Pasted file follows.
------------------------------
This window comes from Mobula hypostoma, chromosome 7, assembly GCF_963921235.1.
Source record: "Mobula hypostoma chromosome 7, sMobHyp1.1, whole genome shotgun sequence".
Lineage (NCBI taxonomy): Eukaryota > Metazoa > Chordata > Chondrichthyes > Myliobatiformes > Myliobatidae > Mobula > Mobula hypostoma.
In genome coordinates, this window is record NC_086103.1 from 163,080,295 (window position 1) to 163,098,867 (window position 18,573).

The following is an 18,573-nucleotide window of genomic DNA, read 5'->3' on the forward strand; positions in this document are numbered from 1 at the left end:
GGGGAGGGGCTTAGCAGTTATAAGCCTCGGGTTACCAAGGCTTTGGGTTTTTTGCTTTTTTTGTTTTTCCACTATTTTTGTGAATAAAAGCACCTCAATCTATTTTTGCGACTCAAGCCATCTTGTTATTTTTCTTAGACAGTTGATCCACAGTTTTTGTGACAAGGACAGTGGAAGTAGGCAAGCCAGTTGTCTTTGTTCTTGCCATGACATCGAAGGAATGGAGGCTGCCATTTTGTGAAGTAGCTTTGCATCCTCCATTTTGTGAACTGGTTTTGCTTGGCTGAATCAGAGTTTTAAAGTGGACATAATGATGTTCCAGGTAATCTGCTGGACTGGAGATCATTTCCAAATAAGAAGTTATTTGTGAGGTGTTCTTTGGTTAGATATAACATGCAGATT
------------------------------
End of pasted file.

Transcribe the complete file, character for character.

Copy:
This window comes from Mobula hypostoma, chromosome 7, assembly GCF_963921235.1.
Source record: "Mobula hypostoma chromosome 7, sMobHyp1.1, whole genome shotgun sequence".
Lineage (NCBI taxonomy): Eukaryota > Metazoa > Chordata > Chondrichthyes > Myliobatiformes > Myliobatidae > Mobula > Mobula hypostoma.
In genome coordinates, this window is record NC_086103.1 from 163,080,295 (window position 1) to 163,098,867 (window position 18,573).

The following is an 18,573-nucleotide window of genomic DNA, read 5'->3' on the forward strand; positions in this document are numbered from 1 at the left end:
GGGGAGGGGCTTAGCAGTTATAAGCCTCGGGTTACCAAGGCTTTGGGTTTTTTGCTTTTTTTGTTTTTCCACTATTTTTGTGAATAAAAGCACCTCAATCTATTTTTGCGACTCAAGCCATCTTGTTATTTTTCTTAGACAGTTGATCCACAGTTTTTGTGACAAGGACAGTGGAAGTAGGCAAGCCAGTTGTCTTTGTTCTTGCCATGACATCGAAGGAATGGAGGCTGCCATTTTGTGAAGTAGCTTTGCATCCTCCATTTTGTGAACTGGTTTTGCTTGGCTGAATCAGAGTTTTAAAGTGGACATAATGATGTTCCAGGTAATCTGCTGGACTGGAGATCATTTCCAAATAAGAAGTTATTTGTGAGGTGTTCTTTGGTTAGATATAACATGCAGATT